Scientists team up for multiyear studies of microbial mysteries


PNNL, Washington University to lead multimillion-dollar 'grand challenges' at DOE national user facility

RICHLAND, Wash., and ST. LOUIS -- The W.R. Wiley Environmental Molecular Science Laboratory (EMSL) at the Department of Energy's Pacific Northwest National Laboratory will embark on two "grand challenges"-- innovative, multidisciplinary projects--to explore scientific enigmas in microbiology and biogeochemistry.

One, led by Washington University biology professor Himadri Pakrasi and PNNL laboratory fellow David Koppenaal, will investigate the biology of membrane proteins in cyanobacteria, important microorganisms involved photosynthesis in the world's oceans. The other, led by PNNL laboratory fellows and chief scientists John Zachara and Jim Fredrickson, is probing the fundamental question of how subsurface metal-reducing bacteria interact with and transfer electrons to the mineral surfaces on which they live.

More than two dozen researchers from 16 institutions will participate in the three- to- five-year studies, with a PNNL investment of $2 million a year for each grand challenge, or around $10 million for the life of the projects.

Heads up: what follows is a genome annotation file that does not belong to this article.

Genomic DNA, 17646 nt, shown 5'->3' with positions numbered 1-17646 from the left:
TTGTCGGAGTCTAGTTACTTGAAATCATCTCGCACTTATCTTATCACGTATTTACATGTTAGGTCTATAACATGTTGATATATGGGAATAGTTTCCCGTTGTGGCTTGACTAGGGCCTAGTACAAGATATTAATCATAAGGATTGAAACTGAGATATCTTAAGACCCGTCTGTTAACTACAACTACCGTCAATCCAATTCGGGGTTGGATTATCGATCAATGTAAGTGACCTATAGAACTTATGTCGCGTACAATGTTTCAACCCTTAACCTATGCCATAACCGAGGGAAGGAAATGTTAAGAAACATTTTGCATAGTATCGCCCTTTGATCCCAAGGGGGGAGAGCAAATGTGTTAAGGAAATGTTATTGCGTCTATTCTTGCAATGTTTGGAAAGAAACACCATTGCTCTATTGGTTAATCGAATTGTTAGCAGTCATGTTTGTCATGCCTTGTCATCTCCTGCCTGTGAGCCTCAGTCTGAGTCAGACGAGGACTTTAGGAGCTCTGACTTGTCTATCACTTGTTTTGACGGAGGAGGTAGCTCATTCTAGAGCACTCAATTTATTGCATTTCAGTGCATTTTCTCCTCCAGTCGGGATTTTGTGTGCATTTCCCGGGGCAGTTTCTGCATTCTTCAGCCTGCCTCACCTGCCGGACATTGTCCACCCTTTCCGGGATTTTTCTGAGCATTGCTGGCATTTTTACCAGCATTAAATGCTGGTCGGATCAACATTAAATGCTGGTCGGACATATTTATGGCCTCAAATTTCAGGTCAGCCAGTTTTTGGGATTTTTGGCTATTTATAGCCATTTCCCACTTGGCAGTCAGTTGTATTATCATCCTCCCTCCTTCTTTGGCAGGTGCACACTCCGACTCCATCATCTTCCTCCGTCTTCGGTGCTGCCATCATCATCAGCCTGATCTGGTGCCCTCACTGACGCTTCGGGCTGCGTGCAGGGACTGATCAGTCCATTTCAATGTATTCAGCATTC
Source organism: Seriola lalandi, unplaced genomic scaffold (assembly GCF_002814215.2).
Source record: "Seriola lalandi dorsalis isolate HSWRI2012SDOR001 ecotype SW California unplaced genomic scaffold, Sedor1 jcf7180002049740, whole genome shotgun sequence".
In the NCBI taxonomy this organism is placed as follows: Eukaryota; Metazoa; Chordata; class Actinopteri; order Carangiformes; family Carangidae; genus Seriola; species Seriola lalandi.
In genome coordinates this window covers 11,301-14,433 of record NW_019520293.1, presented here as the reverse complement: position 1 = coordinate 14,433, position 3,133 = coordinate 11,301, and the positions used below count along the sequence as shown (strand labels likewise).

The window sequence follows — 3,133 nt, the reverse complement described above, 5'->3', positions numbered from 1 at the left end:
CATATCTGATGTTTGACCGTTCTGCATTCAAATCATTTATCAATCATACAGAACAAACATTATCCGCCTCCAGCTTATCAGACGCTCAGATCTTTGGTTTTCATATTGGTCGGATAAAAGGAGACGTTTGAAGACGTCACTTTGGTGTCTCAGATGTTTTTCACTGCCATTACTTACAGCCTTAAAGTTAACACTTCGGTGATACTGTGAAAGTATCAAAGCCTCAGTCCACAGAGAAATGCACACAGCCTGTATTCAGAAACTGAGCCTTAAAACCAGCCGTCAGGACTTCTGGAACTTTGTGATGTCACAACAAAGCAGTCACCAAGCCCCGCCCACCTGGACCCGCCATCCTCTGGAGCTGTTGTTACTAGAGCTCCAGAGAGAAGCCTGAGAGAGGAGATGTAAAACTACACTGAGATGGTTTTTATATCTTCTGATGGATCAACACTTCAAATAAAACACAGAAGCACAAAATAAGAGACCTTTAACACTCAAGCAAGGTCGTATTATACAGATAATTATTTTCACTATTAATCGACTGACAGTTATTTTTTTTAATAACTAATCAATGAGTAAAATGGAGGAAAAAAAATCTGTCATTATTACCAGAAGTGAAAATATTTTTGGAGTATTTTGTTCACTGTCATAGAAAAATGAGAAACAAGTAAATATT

Investigators anticipate that the grand challenges will yield new information on issues ranging from how energy and nutrient transport occurs between microbes and their environment, to how microorganisms influence Earth's soil and water chemistry, with potential applications that include groundwater remediation, carbon sequestration, and energy generation.

EMSL's unique and broad-ranging experimental and computational facilities are central to the approach for the projects.

"EMSL is already one of Department of Energy's most successful national user facilities," said Dr. Raymond L. Orbach, Director of the Department of Energy's Office of Science, "so it is a fitting place to attempt such ambitious grand challenges, where we can pair large groups of our most talented scientists with our most sophisticated analytical tools to look at very specific and vexing scientific problems. We are hopeful that this approach will become a model for collaborative research at EMSL and other DOE facilities."

"We are bringing together international expertise to advance an area of science in ways that haven't been possible before," said Allison Campbell, EMSL director. "A combination of world-class minds, methods and capabilities uniquely positions PNNL and EMSL to deliver answers to the grand challenge questions these teams are addressing."

The William R. Wiley Environmental Molecular Sciences Laboratory ( is located on the PNNL campus. Since its inception in 1997, the 200,000-square-foot facility has played host to more than 5,500 visiting scientists, professors and other individuals who requested use of the facility's resources through a peer-review proposal process. These individuals--commonly referred to as "users"--come to EMSL from academia, other research and development laboratories and industry.

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Last reviewed: By John M. Grohol, Psy.D. on 21 Feb 2009
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